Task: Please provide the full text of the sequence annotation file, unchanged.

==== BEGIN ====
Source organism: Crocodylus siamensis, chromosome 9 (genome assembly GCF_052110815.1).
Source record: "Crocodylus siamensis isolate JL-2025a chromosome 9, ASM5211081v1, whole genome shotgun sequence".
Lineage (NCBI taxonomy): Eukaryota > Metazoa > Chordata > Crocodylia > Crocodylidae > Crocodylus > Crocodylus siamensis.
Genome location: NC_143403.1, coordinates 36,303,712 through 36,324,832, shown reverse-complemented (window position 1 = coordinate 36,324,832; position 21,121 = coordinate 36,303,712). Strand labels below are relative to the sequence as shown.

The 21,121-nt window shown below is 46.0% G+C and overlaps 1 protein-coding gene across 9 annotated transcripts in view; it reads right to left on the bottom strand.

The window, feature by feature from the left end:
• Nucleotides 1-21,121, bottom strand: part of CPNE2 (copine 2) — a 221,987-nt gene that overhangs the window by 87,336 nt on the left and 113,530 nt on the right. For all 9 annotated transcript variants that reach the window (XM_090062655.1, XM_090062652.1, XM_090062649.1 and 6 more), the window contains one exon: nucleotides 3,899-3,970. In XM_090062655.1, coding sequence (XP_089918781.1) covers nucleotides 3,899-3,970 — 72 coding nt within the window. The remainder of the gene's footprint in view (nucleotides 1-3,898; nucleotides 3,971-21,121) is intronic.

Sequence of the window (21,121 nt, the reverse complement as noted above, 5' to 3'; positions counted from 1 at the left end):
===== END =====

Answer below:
Source organism: Crocodylus siamensis, chromosome 9 (genome assembly GCF_052110815.1).
Source record: "Crocodylus siamensis isolate JL-2025a chromosome 9, ASM5211081v1, whole genome shotgun sequence".
Lineage (NCBI taxonomy): Eukaryota > Metazoa > Chordata > Crocodylia > Crocodylidae > Crocodylus > Crocodylus siamensis.
Genome location: NC_143403.1, coordinates 36,303,712 through 36,324,832, shown reverse-complemented (window position 1 = coordinate 36,324,832; position 21,121 = coordinate 36,303,712). Strand labels below are relative to the sequence as shown.

The 21,121-nt window shown below is 46.0% G+C and overlaps 1 protein-coding gene across 9 annotated transcripts in view; it reads right to left on the bottom strand.

The window, feature by feature from the left end:
• Nucleotides 1-21,121, bottom strand: part of CPNE2 (copine 2) — a 221,987-nt gene that overhangs the window by 87,336 nt on the left and 113,530 nt on the right. For all 9 annotated transcript variants that reach the window (XM_090062655.1, XM_090062652.1, XM_090062649.1 and 6 more), the window contains one exon: nucleotides 3,899-3,970. In XM_090062655.1, coding sequence (XP_089918781.1) covers nucleotides 3,899-3,970 — 72 coding nt within the window. The remainder of the gene's footprint in view (nucleotides 1-3,898; nucleotides 3,971-21,121) is intronic.

Sequence of the window (21,121 nt, the reverse complement as noted above, 5' to 3'; positions counted from 1 at the left end):